In this perspective, in which the origin of the hypostases and the order of their consubstantial communion within the divine essence are viewed synoptically, monarchy, in the sense of the hypostatic, incommunicable principle of the Person of the Father, can only be signified indirectly. St. Augustine, like Tertullian before him, can signify it only in an adverbial way: the Holy Spirit proceeds principaliter from the Father.
“As the Father has it in himself that the Holy Spirit should proceed from him, so has he given it to the Son that the same Holy Spirit should proceed from him, without reference to time in the two cases. And it is said that the Holy Spirit proceeds from the Father, in such a way that it may be understood that, if he proceeds also from the Son, this is something the Son possesses from the Father. In fact, whatever the Son has, he has from the Father; he has from the Father that the Holy Spirit proceed from him…. The Son is born of the Father; and the Holy Spirit proceeds from the Father principally (principaliter) and, by the intemporal gift of this to the Son, from the Father and the Son, in communion (communiter) (De Trinitate, liber XV, cap. 25.47, PL 42, 1094-1095).
In indicating here, not specifically the origin of the hypostases in the Father according to their incommunicable characteristics of generation and ekporeusis, but the order of consubstantial communication, St. Augustine is obliged to have recourse to two adverbs, principaliter and communiter, to distinguish two aspects of trinitarian theology which St. Hilary was able to distinguish, not adverbially, but verbally, by procedere (in the sense of the Greek ekporeusis) and accipere (to receive). But this distinction, which was hardly used even by St. Hilary, did not make an impact upon Latin tradition. In fact no heresy of the Eunomian variety obliged it to differentiate antinomically the source of essential unity from the principle of hypostatic diversity and incommunicability.
It fell to the Cappadocian fathers to confess this antinomic mystery of the Father, faced with the metaphysical heresy of Eunomius, and thus to give the Church the deepest expression of trinitarian theology. But the discovery of the paradoxical mystery of the paternal source of the Trinity seems not to have prevented the Cappadocians from considering it also as being, by virtue of its very causality, the principle of trinitarian order. This is true above all for St. Gregory of Nyssa who, since he was younger than St. Basil and St. Gregory of Nazianzus, had experienced the Apollinarian crisis and balanced the antinomies directed against Eunomius with a clarification of the order of trinitarian consubstantiality which manifests itself in the economy:
“The difference between being cause and being caused is the only thing that distinguishes the divine persons from one another, while faith teaches us that there is a Principle and there is that which is from the Principle. And besides, in that which is from the Principle we recognize another distinction, namely, between being immediately from the Principle and being by him who is immediately from the Principle. In this manner, the name of the Only Son remains without ambiguity the Son’s and nevertheless, without question, the Spirit has his ekporeusis from the Father, the mediation of the Son preserving for him his property of being Only Son and not depriving the Spirit from his natural relation with the Father.”’ (PG 45, 133)
As for St. Augustine, faithful to the synthetic vision of his tradition, he understands the monarchy in its dimension as source of the consubstantial communion. It appears, not so much as the incommunicable principle proper to the very person of the Father, but as a source of divine life which, from the Father, is communicated to the Son in order to spring forth, from him, in the Holy Spirit.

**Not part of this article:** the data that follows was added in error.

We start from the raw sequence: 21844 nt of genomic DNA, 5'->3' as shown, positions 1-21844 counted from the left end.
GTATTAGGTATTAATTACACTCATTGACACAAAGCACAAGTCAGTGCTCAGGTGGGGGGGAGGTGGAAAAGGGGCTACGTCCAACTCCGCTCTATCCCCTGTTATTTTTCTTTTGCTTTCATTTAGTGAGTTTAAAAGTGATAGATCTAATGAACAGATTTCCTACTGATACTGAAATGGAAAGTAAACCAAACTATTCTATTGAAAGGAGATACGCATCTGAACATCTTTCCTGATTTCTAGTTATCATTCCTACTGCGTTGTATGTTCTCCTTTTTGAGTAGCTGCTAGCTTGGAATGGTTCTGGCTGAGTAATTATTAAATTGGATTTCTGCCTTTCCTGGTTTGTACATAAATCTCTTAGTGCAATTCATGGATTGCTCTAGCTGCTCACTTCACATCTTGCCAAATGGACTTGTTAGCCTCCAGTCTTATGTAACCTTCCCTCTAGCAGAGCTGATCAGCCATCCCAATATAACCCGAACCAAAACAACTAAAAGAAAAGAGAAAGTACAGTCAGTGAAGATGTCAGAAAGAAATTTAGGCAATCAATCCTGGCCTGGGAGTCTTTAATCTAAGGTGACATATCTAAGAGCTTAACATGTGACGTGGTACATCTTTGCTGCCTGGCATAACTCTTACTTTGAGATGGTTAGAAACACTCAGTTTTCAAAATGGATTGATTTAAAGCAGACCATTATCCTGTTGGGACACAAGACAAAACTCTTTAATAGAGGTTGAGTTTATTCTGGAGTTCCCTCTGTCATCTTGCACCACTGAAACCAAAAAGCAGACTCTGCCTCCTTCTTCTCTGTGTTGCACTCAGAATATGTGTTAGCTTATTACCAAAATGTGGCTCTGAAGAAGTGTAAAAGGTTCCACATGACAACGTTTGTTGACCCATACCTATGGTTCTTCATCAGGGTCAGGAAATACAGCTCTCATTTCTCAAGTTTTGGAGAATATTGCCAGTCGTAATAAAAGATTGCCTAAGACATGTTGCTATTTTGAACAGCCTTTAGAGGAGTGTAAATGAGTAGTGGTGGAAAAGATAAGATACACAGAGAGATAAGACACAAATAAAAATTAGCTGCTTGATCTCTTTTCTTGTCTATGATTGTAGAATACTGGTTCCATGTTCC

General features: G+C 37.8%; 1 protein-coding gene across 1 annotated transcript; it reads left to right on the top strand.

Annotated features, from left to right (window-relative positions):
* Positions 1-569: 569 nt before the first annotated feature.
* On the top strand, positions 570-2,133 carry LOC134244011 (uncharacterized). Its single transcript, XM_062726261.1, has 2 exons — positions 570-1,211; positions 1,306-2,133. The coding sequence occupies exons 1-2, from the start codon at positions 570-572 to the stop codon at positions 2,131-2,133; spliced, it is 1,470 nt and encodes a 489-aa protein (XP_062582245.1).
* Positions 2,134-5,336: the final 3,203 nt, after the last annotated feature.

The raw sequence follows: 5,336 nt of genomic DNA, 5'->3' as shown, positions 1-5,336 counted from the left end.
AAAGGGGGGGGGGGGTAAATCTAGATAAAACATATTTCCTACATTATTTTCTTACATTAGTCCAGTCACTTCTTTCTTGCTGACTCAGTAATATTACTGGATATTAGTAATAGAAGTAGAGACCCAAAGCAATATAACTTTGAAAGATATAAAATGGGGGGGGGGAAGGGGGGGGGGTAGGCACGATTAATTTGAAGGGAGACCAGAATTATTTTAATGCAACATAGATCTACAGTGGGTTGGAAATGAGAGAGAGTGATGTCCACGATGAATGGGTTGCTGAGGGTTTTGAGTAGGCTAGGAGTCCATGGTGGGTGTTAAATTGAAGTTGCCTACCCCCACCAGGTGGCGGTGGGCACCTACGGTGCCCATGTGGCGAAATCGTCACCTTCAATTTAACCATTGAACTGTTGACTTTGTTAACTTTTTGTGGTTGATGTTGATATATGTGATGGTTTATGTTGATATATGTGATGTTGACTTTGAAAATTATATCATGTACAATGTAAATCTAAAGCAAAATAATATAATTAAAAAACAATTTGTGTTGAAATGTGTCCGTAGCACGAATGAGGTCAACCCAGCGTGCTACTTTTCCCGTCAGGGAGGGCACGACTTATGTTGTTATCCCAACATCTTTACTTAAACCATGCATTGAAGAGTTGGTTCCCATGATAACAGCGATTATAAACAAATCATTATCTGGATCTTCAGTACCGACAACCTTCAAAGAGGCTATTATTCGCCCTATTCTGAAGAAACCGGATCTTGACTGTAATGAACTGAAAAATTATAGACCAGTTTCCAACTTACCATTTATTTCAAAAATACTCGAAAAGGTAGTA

“The Father is the principle without principle, the Son is the principle who has issued from the principle; the two of them together are not two principles, but one single principle, in the same way that the Father and the Son are God, without being two gods but a single God. The Holy Spirit, who proceeds from these two, is, I will not deny, also a principle, but all three of them together, just as they are but one God, are, likewise, a single principle.” (Contra Maximinum, lib. II, cap. 17.4; PL 40, 784-885 [?]).
Here one sees the extreme development of the Latin tradition concerning the procession of the Holy Spirit and the deepest point of its penetration in trinitarian theology. While the Cappadocian fathers would make manifest the monarchy, as origin, in the Father, of the irreducible hypostatic diversity of the Son and of the Spirit, the Latin fathers placed in light the manner in which the persons are, for one another, conditions in the consubstantial communion in the unique Godhead. The divine essence is, in fact, communicated from the Father, according to the order of consubstantial processions of the Son and of the Spirit. Between generation and ekporeusis there is no order, because the hypostatic diversity of the Son and the Spirit, coming forth from the Father, is an immeasurable abyss. But, in the eternal manifestation of the consubstantial communion of the Trinity, there appears an order of processions which allows one to speak, with the entire Tradition, of the First, the Second, and the Third Person. In thus speaking, one does not number the hypostases, which radically transcend numerical sequence, neither does one assign degrees to the one, indivisible divinity, but one manifests the manner (tropos) in which each of the hypostases enhypostasizes, in relationship with the others, the same divine essence. In their incommunicable, hypostatic name, the Son and the Spirit are in relationship only with the Father who is, so to speak, the origin of their personal originality. But, to the extent that the hypostasis manifests itself in a mode of existence (tropos tês uparxeôs) according to which it enhypostasizes the essence (the Latins and Alexandrians say: according to which it proceeds in the essence), the divine Persons manifest an order according to which they are, for each other, the conditions of their consubstantial communion.